Figure 1. Communication.
Eight turbo tips from a master spotter
When 6’4” Corey Dwan first plucked me from the sky, I’d just pitched from a Grampians, Australia, highball — he quickly earned a place on my all-time spotting dream team. Dwan’s masterful bodycatching technique is even a matter of public record, as seen in the 1998 climbing flick Free Hueco.
Dwan, 38, who works in real estate in Colorado, has refined his spotting technique over the past two decades. Last summer, he taught me the essentials. First and foremost, he stressed, you must take the spotter’s role as seriously as belay duty. Conversely, as a climber, you should pick a spotter whom you trust so you don’t expend more energy worrying than sending. As Dwan points out, “When you have a good spotter, you can try your hardest.”
Still, Dwan, for all his wisdom, knows the safest boulderer is one who takes pains not to fall. “I spotted my friend from England,” Dwan recalls, “and I made him do the problem: I burned him on the leg with my cigarette — it gave him that extra oomph.” It’s a “good” spotting technique Dwan claims he hasn’t used since.
Here, six insider tips for Dwan-tough spotting, with two advanced ninja techniques for more technical scenarios:
Figure 2. Pad Arrangement.
Before anyone leaves the ground, both the climber and spotter need clarity. As a climber, never assume you’re spotted — check before you start up. As a spotter, it’s critical to talk with your climber about likely falls and even what to do in case of a planned dismount versus an unexpected fall. (Even if the climber says he’ll jump, you should be ready to keep him in balance — just beware flying elbows and any rebound action off the pads.)
2. Pad Arrangement.
Boulderers can roll ankles on poorly placed pads, so watch for gaps, tangle-prone straps, sharp objects, and uneven landing zones (LZs). You’ll sometimes need to move pads on the fly to match your climber’s fall, but plan first, to avoid any disastrous last-minute shuffles.
Figure 3. Spotter’s Stance.
3. Spotter’s Stance.
“I’ve got that person’s life in my hands,” says Dwan of his spottee. “I’m God.” With that mindset, start with the correct stance: stand closely behind your climber with your elbows crooked and hands by his waist. Put your dominant foot forward and slightly bend your knees. Discern where the climber might fall — especially with an uneven LZ — and be ready to move quickly. Also, focus — don’t Beta-soak when you should be spotting. (A good rule of thumb is to train your eyes on a point high on the back of your climber’s shirt.)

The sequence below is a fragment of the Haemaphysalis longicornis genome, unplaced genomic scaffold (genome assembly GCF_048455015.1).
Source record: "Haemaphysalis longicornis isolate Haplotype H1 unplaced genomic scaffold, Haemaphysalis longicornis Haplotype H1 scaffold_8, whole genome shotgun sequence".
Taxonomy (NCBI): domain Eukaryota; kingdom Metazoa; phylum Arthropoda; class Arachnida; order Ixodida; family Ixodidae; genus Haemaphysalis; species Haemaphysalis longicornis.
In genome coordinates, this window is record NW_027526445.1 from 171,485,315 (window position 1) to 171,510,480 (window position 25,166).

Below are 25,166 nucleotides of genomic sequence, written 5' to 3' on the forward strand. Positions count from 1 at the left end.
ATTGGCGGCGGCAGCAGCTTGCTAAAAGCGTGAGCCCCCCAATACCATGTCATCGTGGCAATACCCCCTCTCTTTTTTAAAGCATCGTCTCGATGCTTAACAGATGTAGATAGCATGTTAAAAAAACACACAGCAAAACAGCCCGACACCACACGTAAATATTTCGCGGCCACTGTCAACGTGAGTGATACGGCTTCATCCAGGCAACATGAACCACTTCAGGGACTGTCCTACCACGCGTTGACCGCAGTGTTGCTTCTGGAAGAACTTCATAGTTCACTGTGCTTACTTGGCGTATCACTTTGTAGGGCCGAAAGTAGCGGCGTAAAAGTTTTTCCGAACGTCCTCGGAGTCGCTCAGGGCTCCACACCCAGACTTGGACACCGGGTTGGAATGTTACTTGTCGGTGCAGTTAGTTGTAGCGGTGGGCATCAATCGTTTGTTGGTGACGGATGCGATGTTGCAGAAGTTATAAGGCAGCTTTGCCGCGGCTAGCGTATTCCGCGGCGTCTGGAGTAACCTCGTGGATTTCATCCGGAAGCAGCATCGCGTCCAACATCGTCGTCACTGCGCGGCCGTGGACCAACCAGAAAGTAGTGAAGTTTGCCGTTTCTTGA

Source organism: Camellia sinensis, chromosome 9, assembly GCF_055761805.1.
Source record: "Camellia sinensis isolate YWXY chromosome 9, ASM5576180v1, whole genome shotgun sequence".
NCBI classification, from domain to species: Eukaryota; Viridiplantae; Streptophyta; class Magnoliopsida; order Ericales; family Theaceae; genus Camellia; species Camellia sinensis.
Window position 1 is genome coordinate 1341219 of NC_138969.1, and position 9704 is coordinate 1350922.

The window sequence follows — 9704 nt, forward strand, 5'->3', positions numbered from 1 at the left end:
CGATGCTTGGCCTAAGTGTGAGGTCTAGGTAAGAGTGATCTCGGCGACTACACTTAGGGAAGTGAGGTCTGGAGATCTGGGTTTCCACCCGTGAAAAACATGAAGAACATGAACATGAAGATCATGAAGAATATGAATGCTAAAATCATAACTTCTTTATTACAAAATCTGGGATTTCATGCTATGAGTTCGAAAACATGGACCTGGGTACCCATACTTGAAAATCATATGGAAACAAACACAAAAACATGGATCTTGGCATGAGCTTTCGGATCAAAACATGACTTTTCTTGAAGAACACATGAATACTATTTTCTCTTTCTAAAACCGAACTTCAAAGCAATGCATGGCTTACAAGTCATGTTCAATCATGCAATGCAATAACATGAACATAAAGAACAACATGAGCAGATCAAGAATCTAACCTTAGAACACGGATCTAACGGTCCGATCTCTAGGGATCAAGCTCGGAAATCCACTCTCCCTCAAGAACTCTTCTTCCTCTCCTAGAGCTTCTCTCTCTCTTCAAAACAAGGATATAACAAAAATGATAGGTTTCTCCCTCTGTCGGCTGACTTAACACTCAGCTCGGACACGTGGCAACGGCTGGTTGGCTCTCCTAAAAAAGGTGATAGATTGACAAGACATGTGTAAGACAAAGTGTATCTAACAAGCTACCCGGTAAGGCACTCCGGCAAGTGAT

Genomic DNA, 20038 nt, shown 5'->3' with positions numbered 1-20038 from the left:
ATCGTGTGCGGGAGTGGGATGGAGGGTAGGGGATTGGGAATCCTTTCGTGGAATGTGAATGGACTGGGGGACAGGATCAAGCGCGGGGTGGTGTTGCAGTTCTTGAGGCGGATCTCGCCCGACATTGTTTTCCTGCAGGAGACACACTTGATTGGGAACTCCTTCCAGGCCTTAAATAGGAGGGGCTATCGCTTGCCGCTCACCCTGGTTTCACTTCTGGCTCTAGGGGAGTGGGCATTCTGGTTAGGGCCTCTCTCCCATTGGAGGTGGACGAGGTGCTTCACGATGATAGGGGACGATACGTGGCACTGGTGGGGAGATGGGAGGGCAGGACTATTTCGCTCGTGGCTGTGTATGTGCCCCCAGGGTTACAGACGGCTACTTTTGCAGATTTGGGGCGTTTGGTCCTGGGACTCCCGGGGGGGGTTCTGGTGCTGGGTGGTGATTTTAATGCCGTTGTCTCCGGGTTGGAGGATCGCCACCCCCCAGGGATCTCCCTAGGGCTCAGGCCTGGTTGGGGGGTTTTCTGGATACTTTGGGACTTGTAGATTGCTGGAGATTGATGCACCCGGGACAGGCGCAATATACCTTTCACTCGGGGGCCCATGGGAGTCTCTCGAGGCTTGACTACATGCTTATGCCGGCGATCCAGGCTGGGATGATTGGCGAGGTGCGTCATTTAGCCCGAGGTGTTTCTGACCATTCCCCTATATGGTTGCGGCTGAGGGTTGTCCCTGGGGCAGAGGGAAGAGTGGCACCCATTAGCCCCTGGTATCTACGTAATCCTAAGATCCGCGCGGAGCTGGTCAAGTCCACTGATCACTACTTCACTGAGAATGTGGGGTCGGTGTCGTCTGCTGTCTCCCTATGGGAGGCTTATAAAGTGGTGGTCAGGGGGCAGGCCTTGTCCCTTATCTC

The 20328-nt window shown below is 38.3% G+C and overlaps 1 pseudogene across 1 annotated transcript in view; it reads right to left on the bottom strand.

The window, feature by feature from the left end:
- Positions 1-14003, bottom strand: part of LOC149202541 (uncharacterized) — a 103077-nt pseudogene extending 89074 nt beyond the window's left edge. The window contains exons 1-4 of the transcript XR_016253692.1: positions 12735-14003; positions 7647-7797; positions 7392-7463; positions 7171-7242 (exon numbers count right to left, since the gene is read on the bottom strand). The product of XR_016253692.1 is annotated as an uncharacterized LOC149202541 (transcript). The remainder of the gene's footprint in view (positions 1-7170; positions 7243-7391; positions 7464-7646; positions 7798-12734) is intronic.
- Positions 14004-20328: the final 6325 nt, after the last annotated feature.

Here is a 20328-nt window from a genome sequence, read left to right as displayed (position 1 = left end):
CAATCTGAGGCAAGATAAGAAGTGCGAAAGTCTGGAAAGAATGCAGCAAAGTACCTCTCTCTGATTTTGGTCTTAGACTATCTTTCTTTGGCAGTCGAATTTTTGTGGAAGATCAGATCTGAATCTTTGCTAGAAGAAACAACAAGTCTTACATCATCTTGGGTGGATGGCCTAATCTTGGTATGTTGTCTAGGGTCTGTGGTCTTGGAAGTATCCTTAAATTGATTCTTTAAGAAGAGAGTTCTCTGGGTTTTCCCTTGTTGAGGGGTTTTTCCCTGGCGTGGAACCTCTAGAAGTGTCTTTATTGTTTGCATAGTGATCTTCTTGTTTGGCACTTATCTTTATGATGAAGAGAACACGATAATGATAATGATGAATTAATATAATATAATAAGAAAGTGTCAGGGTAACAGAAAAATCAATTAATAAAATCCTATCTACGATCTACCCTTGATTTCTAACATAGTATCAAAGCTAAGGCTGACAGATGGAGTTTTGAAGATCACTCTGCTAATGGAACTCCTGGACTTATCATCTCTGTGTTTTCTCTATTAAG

4. Size Doesn’t Matter.
Being taller than and/or outweighing your climber, says Dwan, is not mandatory. In most cases, your goal is simply to steer the falling climber onto a pad. Do this, from your active stance (see No. 3), by pushing the climber’s center of gravity — hips for gals, waist for boys — pad-ward while also protecting his neck and head.
5. Thumbs In or Out?
Debates rage over whether spotting with your thumbs in (folded palmward) or out is safer. Dwan prefers thumbs out, despite the risk of breakage. “You don’t catch someone with a goddamn parade wave,” he says.
6. Spotting ≠ Resting.
During the filming of Free Hueco, Dwan spotted 24/7, shock-loading his elbows so often they eventually blew out. “Don’t spot on your rest days,” says Dwan. “You’re doing worse than climbing — you’re catching people.” Dwan also recommends warming up with a few climbs before spotting.
Figure 1. Pad-Fu.
Once you master the basics, try these two tips/tactics for more technical situations:
One padding technique for superhighballs involves holding up a second pad, a la an old-time fire crew. First, layer your base pads in the drop zone. Then, alone or with a partner, hold another pad level at waist height. The trick is to release this floating pad just as the climber makes contact, to absorb impact. If the situation calls for deflecting a climber from dangerous objects — e.g., a corridor wall or tree — you can hold the pad like a riot shield and bodycheck your climber into the ground padding.
2. Love Taps.
Not to be confused with the spotter dab, love taps are light brushes that don’t take weight — psychological assists that let your climber know you’re there. (This technique is best used while a climber works a problem, not during the send.) A well-timed love tap can free your climber from fear of any back-smackers, giving him the confidence to send, so ignore the cries of “chronic ‘dab’ callers,” says Dwan. Of course, if you’re spotting a stranger, be forewarned — some view the slightest touch as a dab invalidation.
Contributing Editor Abbey Smith is always in need of a good catch. She credits her greatest sends to spotters like Corey Dwan.